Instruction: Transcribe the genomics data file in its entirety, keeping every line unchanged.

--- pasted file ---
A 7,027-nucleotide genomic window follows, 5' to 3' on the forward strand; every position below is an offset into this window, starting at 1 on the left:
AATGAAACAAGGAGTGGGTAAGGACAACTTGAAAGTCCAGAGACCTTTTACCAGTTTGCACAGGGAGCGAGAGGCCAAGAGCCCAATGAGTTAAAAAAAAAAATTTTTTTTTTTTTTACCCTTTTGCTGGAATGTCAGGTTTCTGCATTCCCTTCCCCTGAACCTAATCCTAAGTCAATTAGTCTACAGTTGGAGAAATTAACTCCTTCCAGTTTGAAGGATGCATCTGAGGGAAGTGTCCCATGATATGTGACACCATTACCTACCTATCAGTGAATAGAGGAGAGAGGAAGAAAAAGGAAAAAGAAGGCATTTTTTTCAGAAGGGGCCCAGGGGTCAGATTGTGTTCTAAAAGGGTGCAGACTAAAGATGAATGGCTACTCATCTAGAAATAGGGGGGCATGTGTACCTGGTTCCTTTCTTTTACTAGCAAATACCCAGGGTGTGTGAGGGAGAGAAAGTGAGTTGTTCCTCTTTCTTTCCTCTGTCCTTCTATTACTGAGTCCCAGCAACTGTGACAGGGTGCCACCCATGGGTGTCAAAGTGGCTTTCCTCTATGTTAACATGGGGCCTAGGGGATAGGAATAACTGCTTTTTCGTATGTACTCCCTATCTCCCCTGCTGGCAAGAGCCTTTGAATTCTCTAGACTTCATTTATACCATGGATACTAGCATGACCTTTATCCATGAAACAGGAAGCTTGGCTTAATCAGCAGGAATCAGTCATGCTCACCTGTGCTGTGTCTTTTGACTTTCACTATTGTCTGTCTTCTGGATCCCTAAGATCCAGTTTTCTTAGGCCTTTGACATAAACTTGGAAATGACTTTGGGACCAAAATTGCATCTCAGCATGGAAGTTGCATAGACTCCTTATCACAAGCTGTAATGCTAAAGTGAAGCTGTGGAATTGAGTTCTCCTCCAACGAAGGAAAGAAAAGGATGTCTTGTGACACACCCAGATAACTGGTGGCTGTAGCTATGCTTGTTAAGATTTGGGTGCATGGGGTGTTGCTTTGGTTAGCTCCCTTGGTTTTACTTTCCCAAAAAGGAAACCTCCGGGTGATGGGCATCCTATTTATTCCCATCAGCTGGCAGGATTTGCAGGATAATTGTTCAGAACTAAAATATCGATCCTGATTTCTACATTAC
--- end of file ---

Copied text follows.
A 7,027-nucleotide genomic window follows, 5' to 3' on the forward strand; every position below is an offset into this window, starting at 1 on the left:
AATGAAACAAGGAGTGGGTAAGGACAACTTGAAAGTCCAGAGACCTTTTACCAGTTTGCACAGGGAGCGAGAGGCCAAGAGCCCAATGAGTTAAAAAAAAAAATTTTTTTTTTTTTTACCCTTTTGCTGGAATGTCAGGTTTCTGCATTCCCTTCCCCTGAACCTAATCCTAAGTCAATTAGTCTACAGTTGGAGAAATTAACTCCTTCCAGTTTGAAGGATGCATCTGAGGGAAGTGTCCCATGATATGTGACACCATTACCTACCTATCAGTGAATAGAGGAGAGAGGAAGAAAAAGGAAAAAGAAGGCATTTTTTTCAGAAGGGGCCCAGGGGTCAGATTGTGTTCTAAAAGGGTGCAGACTAAAGATGAATGGCTACTCATCTAGAAATAGGGGGGCATGTGTACCTGGTTCCTTTCTTTTACTAGCAAATACCCAGGGTGTGTGAGGGAGAGAAAGTGAGTTGTTCCTCTTTCTTTCCTCTGTCCTTCTATTACTGAGTCCCAGCAACTGTGACAGGGTGCCACCCATGGGTGTCAAAGTGGCTTTCCTCTATGTTAACATGGGGCCTAGGGGATAGGAATAACTGCTTTTTCGTATGTACTCCCTATCTCCCCTGCTGGCAAGAGCCTTTGAATTCTCTAGACTTCATTTATACCATGGATACTAGCATGACCTTTATCCATGAAACAGGAAGCTTGGCTTAATCAGCAGGAATCAGTCATGCTCACCTGTGCTGTGTCTTTTGACTTTCACTATTGTCTGTCTTCTGGATCCCTAAGATCCAGTTTTCTTAGGCCTTTGACATAAACTTGGAAATGACTTTGGGACCAAAATTGCATCTCAGCATGGAAGTTGCATAGACTCCTTATCACAAGCTGTAATGCTAAAGTGAAGCTGTGGAATTGAGTTCTCCTCCAACGAAGGAAAGAAAAGGATGTCTTGTGACACACCCAGATAACTGGTGGCTGTAGCTATGCTTGTTAAGATTTGGGTGCATGGGGTGTTGCTTTGGTTAGCTCCCTTGGTTTTACTTTCCCAAAAAGGAAACCTCCGGGTGATGGGCATCCTATTTATTCCCATCAGCTGGCAGGATTTGCAGGATAATTGTTCAGAACTAAAATATCGATCCTGATTTCTACATTAC